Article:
Performance of Iodine over DNS-over-HTTPS

Iodine is a DNS-tunnel that can be used to send TCP traffic encapsulated in DNS queries. Sometimes, this helps to bypass captive portals or otherwise restricted networks.

In this blogpost I'll test the performance of using Iodine in combination with DoH (DNS-over-HTTPS).

For my test setup, I spun up a vanilla debian VM using vagrant and installed iodine in it. I have an iodine server running on one of my servers, but I won't cover the steps to install and configure it here, because I already wrote a post about it.


Before we start experimenting with DNS-over-HTTPS, let's measure the baseline performance of the DNS tunnel. For the measurements I used the TCP-based network throughput testing tool iperf.

Raw mode

Iodine has a raw mode - and if I understood it correctly - it sends the DNS traffic directly to the iodine DNS server, without going through the DNS resolver. That allows for quite a high bandwidth:

Iodine raw connection

As you can see, we can easily push more than 50mbit/s through the tunnel. Not too bad, I think.

Query mode

So in essence, using the raw mode is kinda cheating, because usually - at least with captive portals - a specific DNS resolver is enforced at the network level and we cannot simply bypass it.
With that limitation in place, iodine has to send a lot of small DNS queries to transfer our traffic.

As we can see below, the initialisation phase gets longer, because iodine tries to figure out the best query type and maximum fragment size to use.

Iodine query connection 1

Iodine query connection 2

The bandwidth went down from 50 mbit/s to only around 350 - 450 kbit/s. That does not sound much, but ~ 50 kb/s might still be enough to slowly download a document at an airport or check one's emails in an emergency, but won't be enough to watch YouTube videos.

DNS-over-HTTPS (DoH)

DoH (DNS-over-HTTPS) is a technique where DNS queries are not send in plaintext via UDP to DNS servers. Instead, the queries are send using TLS-encrypted HTTPS requests to special DoH API servers. For example, Cloudflare operates such a server.

You can use curl to resolve the A record for like this:

$> curl --silent -H 'accept: application/dns-json' '' | js-beautify
    "Status": 0,
    "TC": false,
    "RD": true,
    "RA": true,
    "AD": false,
    "CD": false,
    "Question": [{
        "name": "",
        "type": 1
    "Answer": [{
        "name": "",
        "type": 1,
        "TTL": 10789,
        "data": ""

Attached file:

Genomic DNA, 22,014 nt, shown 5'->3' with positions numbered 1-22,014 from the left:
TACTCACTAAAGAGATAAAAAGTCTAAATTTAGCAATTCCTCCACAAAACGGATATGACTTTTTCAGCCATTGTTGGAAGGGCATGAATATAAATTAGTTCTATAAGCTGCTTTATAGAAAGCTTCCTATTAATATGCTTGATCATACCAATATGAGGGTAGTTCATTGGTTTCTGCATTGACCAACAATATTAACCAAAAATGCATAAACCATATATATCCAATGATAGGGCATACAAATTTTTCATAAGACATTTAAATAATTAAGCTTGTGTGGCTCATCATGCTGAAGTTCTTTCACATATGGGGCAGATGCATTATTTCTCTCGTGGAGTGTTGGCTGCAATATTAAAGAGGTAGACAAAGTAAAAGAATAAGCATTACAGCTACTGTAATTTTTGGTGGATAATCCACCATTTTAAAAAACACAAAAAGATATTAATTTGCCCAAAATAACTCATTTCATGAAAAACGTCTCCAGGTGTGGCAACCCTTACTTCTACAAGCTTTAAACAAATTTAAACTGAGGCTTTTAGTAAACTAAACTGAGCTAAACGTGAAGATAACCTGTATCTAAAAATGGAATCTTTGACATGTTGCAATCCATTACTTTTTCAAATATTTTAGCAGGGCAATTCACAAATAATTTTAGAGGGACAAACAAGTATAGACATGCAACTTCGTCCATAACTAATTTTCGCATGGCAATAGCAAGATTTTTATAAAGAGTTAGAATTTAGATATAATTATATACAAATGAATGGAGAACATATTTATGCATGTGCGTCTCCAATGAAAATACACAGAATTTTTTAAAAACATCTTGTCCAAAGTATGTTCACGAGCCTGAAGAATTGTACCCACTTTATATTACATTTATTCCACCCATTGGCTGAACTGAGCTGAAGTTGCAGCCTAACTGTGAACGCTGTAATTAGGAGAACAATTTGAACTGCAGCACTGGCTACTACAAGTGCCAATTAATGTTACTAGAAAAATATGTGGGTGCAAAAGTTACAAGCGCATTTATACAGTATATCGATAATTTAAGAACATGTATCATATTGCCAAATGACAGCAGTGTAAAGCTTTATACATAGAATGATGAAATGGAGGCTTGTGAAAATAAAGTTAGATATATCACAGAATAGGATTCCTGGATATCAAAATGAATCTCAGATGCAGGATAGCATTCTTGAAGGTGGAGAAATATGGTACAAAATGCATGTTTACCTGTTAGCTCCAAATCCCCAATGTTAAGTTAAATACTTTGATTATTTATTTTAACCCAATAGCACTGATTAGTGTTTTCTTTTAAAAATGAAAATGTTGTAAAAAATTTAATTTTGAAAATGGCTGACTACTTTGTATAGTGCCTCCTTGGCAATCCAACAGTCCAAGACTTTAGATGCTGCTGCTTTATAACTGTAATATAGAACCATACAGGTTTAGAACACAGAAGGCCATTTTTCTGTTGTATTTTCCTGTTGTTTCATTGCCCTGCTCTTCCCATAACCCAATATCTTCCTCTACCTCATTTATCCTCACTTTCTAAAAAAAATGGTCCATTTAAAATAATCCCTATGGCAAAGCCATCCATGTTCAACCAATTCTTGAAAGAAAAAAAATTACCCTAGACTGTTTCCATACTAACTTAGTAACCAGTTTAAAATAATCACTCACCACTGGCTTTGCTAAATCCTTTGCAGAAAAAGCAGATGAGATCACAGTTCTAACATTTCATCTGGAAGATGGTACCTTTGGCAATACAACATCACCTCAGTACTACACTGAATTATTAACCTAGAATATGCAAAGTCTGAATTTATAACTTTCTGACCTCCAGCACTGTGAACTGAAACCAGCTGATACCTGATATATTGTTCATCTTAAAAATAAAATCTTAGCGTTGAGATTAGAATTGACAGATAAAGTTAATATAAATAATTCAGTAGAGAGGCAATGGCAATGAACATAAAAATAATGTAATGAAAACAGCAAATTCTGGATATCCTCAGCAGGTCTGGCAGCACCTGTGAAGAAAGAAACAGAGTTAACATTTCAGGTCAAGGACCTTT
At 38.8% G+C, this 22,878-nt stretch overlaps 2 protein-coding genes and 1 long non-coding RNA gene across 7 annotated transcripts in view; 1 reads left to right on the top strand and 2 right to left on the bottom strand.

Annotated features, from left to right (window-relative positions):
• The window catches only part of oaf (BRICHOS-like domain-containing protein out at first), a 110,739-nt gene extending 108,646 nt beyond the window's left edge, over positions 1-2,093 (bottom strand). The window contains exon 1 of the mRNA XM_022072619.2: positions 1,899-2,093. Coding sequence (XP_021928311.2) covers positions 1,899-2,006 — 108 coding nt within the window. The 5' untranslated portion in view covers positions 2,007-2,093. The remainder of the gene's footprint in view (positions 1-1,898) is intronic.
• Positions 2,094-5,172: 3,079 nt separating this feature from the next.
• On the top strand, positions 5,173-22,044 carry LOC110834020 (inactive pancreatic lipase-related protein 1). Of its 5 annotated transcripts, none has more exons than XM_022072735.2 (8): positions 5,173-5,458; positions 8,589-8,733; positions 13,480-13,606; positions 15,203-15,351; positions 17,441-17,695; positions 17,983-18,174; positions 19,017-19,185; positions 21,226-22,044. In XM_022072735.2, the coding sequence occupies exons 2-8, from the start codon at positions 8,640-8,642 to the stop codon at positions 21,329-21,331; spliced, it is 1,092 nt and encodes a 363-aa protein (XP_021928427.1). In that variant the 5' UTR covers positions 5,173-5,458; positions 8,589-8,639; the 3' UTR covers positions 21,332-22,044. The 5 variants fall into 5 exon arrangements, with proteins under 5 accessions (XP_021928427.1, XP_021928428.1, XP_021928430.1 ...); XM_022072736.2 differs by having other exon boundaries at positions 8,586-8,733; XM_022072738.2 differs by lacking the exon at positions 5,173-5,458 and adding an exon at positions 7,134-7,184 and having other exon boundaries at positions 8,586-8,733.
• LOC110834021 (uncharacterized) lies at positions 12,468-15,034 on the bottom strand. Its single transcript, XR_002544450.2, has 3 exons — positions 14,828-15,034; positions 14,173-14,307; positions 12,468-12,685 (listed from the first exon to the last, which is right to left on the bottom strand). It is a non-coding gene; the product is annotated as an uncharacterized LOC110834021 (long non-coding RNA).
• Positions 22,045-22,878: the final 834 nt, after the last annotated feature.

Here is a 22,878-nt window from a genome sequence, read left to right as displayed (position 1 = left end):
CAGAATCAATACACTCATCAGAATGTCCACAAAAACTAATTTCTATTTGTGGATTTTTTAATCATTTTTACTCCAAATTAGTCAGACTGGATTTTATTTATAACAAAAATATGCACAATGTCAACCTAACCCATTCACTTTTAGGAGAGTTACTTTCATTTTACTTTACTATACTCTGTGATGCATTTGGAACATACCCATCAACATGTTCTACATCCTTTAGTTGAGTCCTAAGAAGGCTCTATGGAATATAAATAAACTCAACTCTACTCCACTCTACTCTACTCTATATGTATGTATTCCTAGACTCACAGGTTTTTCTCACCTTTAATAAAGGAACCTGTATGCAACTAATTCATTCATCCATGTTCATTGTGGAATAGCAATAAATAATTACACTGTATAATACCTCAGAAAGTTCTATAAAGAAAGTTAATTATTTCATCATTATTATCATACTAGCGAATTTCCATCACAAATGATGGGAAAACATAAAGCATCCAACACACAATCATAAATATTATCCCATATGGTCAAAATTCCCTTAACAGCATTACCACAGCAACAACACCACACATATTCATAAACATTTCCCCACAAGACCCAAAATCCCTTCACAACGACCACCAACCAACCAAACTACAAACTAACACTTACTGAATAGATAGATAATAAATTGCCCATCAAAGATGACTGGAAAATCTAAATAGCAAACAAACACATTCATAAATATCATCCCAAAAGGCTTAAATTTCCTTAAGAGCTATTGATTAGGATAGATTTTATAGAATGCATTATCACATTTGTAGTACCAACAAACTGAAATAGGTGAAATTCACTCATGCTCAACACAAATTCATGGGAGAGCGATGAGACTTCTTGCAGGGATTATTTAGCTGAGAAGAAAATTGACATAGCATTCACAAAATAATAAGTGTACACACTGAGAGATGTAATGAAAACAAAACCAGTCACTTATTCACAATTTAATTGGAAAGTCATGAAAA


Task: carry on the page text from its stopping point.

dnscrypt-proxy is a tool written in Go that can act as a local DNS resolver which transparently forwards the DNS queries to a DoH server.

The setup is quite straight forward: Simply download one of the pre-built releases packages, rename the example-dnscrypt-proxy.toml to dnscrypt-proxy.toml and then run sudo ./dnscrypt-proxy. But before that, I changed dnscrypt_servers = true to false, so that the proxy will only use DoH to resolve the DNS queries.

dnscrypt running and changed /etc/resolv.conf
Now we only have to tell our system to use the dnscrypt-proxy as its resolver. For that, we comment out all lines in /etc/resolv.conf and add nameserver, because the proxy bound itself to port 53. All queries from our system will go towards our dnscrypt proxy.

A test query using the tool dig shows that the proxy works and we can resolve DNS records over DoH:
dnscrypt DNS query test

Iodine and DoH

Let's get to the interesting part: The performance of Iodine over the DoH-based DNS resolver.

Spoiler: It is terrible :-( It also took me multiple tries until iodine managed to setup the tunnel.

Iodine performance over DoH 1

In the lower part of the screenshot you can see that tshark does not capture any packets going out over port 53. That means that iodine is really using the dnscrypt-proxy.

Iodine performance over DoH 2

We can also see that iodine throws several errors/warnings and complains about server's replies.

In the end we have only between 30 - 90 kbit/s. I have not tried starting a SSH session or something else. Maybe mosh might somewhat work, but I do not believe that using iodine over DoH is a pleasant experience in general.

To be honest, it does not surprise me at all, because each DNS query that iodine sends is a separate HTTPS request and as you might have seen in the first dnscrypt screenshot, the average RTT is between 18ms - 78ms.